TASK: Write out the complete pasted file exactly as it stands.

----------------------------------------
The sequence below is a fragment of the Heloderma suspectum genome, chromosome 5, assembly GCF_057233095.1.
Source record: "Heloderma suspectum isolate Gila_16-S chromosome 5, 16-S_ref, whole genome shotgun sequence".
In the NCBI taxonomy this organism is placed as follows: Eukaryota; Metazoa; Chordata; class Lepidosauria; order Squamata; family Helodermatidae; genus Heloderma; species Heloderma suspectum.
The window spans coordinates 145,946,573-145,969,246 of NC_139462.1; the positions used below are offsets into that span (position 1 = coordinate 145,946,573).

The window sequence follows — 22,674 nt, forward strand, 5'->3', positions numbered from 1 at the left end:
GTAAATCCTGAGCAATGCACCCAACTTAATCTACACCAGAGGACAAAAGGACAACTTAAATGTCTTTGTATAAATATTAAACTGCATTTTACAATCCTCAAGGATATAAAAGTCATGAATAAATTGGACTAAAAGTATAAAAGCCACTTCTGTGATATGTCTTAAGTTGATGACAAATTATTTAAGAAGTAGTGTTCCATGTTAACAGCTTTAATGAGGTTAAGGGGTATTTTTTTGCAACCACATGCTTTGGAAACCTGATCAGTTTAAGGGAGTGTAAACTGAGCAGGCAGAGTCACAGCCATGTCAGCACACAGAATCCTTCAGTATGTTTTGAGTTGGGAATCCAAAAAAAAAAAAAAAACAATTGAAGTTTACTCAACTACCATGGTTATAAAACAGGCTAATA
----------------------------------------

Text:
The sequence below is a fragment of the Heloderma suspectum genome, chromosome 5, assembly GCF_057233095.1.
Source record: "Heloderma suspectum isolate Gila_16-S chromosome 5, 16-S_ref, whole genome shotgun sequence".
In the NCBI taxonomy this organism is placed as follows: Eukaryota; Metazoa; Chordata; class Lepidosauria; order Squamata; family Helodermatidae; genus Heloderma; species Heloderma suspectum.
The window spans coordinates 145,946,573-145,969,246 of NC_139462.1; the positions used below are offsets into that span (position 1 = coordinate 145,946,573).

The window sequence follows — 22,674 nt, forward strand, 5'->3', positions numbered from 1 at the left end:
GTAAATCCTGAGCAATGCACCCAACTTAATCTACACCAGAGGACAAAAGGACAACTTAAATGTCTTTGTATAAATATTAAACTGCATTTTACAATCCTCAAGGATATAAAAGTCATGAATAAATTGGACTAAAAGTATAAAAGCCACTTCTGTGATATGTCTTAAGTTGATGACAAATTATTTAAGAAGTAGTGTTCCATGTTAACAGCTTTAATGAGGTTAAGGGGTATTTTTTTGCAACCACATGCTTTGGAAACCTGATCAGTTTAAGGGAGTGTAAACTGAGCAGGCAGAGTCACAGCCATGTCAGCACACAGAATCCTTCAGTATGTTTTGAGTTGGGAATCCAAAAAAAAAAAAAAAACAATTGAAGTTTACTCAACTACCATGGTTATAAAACAGGCTAATA